Can We Update Our Bank Holiday Rules

Another ridiculous law of a bygone era. A bank should be able to be closed for more than 72 hours so we have more 4 day weekends and no show up to work the day after Thanksgiving for a pointless half day.

Investors have a quiet week for the last trading week of the year. On the economic front, we have a quiet week with only Consumer Confidence and Chicago PMI.

Christmas:  Most markets around the world are closed on Monday for Christmas. Some of these markets are also closed Tuesday Boxing Day. (Except of course for the US since US banks can’t be closed more than 72 hours. This was put in during the Depression so people could get their money in case the bank was going under. Another rule which hasn’t kept up with the times). Somewhere in Europe last Friday, Homer Simpson was saying, “WooHoo, 4 day weekend!”

Low Volume Week: With lots of investors on vacation for the week, and minimal economic news being released, we can expect to see low volume across the board. Unless we have some unexpected geo political event expect a small Santa Claus rally potentially pushing stocks higher. Additionally, individual stocks could potentially see outsized moves if they have a lack of liquidity.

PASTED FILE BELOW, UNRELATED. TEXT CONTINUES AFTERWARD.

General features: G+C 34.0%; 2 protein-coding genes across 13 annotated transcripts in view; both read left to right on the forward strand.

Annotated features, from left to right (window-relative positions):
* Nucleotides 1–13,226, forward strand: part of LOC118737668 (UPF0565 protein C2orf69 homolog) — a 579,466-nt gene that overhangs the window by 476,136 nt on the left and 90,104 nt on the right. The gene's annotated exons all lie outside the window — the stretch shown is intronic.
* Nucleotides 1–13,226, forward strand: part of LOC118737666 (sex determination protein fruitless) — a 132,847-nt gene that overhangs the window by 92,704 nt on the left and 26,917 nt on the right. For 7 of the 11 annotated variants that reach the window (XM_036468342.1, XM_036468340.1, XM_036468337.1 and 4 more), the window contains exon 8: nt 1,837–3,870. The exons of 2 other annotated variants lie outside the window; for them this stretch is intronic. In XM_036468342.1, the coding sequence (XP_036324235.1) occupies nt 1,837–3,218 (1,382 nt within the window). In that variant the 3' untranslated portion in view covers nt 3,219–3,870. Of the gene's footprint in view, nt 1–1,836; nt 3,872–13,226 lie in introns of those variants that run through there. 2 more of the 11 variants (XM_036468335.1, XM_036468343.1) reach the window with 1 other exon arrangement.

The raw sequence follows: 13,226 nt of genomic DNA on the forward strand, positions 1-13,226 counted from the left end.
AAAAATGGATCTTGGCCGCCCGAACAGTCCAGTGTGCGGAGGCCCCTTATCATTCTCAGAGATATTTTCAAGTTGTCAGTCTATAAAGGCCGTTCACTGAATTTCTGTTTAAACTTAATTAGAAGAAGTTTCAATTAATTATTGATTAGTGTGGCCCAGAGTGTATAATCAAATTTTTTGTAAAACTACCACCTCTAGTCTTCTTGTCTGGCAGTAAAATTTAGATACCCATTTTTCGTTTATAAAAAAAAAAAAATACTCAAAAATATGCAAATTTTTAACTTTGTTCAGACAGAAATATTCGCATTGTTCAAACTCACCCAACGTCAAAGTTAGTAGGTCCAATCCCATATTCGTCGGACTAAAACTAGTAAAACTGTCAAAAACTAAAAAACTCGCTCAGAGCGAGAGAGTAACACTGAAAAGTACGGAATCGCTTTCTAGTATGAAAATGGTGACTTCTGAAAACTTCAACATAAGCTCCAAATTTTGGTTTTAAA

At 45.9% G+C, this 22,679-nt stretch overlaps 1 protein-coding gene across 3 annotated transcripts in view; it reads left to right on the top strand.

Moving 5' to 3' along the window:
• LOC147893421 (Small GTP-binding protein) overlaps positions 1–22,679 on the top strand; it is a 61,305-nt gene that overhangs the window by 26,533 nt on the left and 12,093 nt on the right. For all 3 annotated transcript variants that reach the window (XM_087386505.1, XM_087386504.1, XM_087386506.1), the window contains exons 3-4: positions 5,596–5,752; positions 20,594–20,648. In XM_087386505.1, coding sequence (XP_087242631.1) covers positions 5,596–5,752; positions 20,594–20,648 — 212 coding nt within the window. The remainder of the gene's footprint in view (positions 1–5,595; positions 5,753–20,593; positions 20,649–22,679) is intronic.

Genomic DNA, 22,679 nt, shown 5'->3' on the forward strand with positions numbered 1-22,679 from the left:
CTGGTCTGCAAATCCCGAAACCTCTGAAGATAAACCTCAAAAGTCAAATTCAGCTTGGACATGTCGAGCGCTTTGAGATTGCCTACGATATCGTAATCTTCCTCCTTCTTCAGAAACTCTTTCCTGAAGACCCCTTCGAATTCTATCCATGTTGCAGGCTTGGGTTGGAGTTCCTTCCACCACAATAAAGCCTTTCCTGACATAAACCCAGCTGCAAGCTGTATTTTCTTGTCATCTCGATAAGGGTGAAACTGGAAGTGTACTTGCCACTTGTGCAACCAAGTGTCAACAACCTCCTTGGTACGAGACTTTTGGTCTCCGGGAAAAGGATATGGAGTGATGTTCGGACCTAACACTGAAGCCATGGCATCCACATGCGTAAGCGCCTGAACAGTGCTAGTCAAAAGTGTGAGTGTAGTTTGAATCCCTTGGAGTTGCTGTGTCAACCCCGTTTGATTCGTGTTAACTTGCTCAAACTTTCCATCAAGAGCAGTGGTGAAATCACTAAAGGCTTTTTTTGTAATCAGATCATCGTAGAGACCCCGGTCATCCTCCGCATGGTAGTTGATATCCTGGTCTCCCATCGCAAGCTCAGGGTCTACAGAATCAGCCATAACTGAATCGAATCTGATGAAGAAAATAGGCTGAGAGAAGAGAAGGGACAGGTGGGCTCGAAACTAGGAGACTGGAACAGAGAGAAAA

Profit taking: With the Dow, S&P and Nasdaq having year to date returns of approx. 25%, 20%, and 29% respectively, we will likely see some investors lock in profits for the year. If any stocks are down for the year (there is a handful) we could selling from them as investors try to offset their out sized gains for tax purposes. So any day this week, we could see individual stocks see out sized moves from a potential lack of liquidity.

Earnings: If any company does indeed schedule earnings or announce this week, they are most likely trying to hide a poor performance. So investors will be watching any company that has earnings as they try to hide a poor performance and have as few participants as possible trading. After the potential sell off from the low liquidity, this would be a great time to buy on the individual stocks price dip.

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